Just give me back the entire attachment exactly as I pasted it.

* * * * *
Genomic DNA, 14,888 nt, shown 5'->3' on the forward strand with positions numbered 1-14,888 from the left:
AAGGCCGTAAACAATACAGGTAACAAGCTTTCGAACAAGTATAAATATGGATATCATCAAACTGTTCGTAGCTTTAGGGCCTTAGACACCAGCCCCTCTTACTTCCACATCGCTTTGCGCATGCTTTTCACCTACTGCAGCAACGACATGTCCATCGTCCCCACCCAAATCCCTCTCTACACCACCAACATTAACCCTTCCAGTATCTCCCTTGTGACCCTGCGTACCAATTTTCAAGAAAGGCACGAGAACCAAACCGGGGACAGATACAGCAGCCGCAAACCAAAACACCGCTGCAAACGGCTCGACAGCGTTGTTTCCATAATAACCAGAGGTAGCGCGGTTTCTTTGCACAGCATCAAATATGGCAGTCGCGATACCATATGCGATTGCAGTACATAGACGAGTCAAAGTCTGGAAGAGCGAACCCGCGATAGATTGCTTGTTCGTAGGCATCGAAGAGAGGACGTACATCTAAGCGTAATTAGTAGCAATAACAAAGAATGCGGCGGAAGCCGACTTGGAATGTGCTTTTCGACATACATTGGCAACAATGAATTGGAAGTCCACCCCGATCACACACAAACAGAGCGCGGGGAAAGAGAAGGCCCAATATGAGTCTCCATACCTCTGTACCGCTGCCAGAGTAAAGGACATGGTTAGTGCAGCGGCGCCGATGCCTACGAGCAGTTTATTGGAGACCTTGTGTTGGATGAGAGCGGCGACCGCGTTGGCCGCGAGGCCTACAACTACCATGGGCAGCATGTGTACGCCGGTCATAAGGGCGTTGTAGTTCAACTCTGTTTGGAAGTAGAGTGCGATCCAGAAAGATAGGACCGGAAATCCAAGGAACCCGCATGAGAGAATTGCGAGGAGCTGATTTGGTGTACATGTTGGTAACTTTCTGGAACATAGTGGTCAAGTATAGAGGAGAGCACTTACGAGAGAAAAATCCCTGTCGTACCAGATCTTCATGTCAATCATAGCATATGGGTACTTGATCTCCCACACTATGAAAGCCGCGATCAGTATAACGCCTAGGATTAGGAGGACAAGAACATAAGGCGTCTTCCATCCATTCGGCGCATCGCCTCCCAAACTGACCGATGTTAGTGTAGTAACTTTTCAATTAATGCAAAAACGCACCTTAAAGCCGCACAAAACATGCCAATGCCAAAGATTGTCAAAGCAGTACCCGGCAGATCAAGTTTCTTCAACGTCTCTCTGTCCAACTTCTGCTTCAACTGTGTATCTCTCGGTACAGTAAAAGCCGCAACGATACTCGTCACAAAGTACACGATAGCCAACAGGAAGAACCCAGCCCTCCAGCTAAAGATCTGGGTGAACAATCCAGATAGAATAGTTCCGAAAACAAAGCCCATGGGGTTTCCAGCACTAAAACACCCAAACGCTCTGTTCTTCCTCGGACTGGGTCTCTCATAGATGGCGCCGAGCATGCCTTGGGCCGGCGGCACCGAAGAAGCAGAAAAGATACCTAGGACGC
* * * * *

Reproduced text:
Genomic DNA, 14,888 nt, shown 5'->3' on the forward strand with positions numbered 1-14,888 from the left:
AAGGCCGTAAACAATACAGGTAACAAGCTTTCGAACAAGTATAAATATGGATATCATCAAACTGTTCGTAGCTTTAGGGCCTTAGACACCAGCCCCTCTTACTTCCACATCGCTTTGCGCATGCTTTTCACCTACTGCAGCAACGACATGTCCATCGTCCCCACCCAAATCCCTCTCTACACCACCAACATTAACCCTTCCAGTATCTCCCTTGTGACCCTGCGTACCAATTTTCAAGAAAGGCACGAGAACCAAACCGGGGACAGATACAGCAGCCGCAAACCAAAACACCGCTGCAAACGGCTCGACAGCGTTGTTTCCATAATAACCAGAGGTAGCGCGGTTTCTTTGCACAGCATCAAATATGGCAGTCGCGATACCATATGCGATTGCAGTACATAGACGAGTCAAAGTCTGGAAGAGCGAACCCGCGATAGATTGCTTGTTCGTAGGCATCGAAGAGAGGACGTACATCTAAGCGTAATTAGTAGCAATAACAAAGAATGCGGCGGAAGCCGACTTGGAATGTGCTTTTCGACATACATTGGCAACAATGAATTGGAAGTCCACCCCGATCACACACAAACAGAGCGCGGGGAAAGAGAAGGCCCAATATGAGTCTCCATACCTCTGTACCGCTGCCAGAGTAAAGGACATGGTTAGTGCAGCGGCGCCGATGCCTACGAGCAGTTTATTGGAGACCTTGTGTTGGATGAGAGCGGCGACCGCGTTGGCCGCGAGGCCTACAACTACCATGGGCAGCATGTGTACGCCGGTCATAAGGGCGTTGTAGTTCAACTCTGTTTGGAAGTAGAGTGCGATCCAGAAAGATAGGACCGGAAATCCAAGGAACCCGCATGAGAGAATTGCGAGGAGCTGATTTGGTGTACATGTTGGTAACTTTCTGGAACATAGTGGTCAAGTATAGAGGAGAGCACTTACGAGAGAAAAATCCCTGTCGTACCAGATCTTCATGTCAATCATAGCATATGGGTACTTGATCTCCCACACTATGAAAGCCGCGATCAGTATAACGCCTAGGATTAGGAGGACAAGAACATAAGGCGTCTTCCATCCATTCGGCGCATCGCCTCCCAAACTGACCGATGTTAGTGTAGTAACTTTTCAATTAATGCAAAAACGCACCTTAAAGCCGCACAAAACATGCCAATGCCAAAGATTGTCAAAGCAGTACCCGGCAGATCAAGTTTCTTCAACGTCTCTCTGTCCAACTTCTGCTTCAACTGTGTATCTCTCGGTACAGTAAAAGCCGCAACGATACTCGTCACAAAGTACACGATAGCCAACAGGAAGAACCCAGCCCTCCAGCTAAAGATCTGGGTGAACAATCCAGATAGAATAGTTCCGAAAACAAAGCCCATGGGGTTTCCAGCACTAAAACACCCAAACGCTCTGTTCTTCCTCGGACTGGGTCTCTCATAGATGGCGCCGAGCATGCCTTGGGCCGGCGGCACCGAAGAAGCAGAAAAGATACCTAGGACGC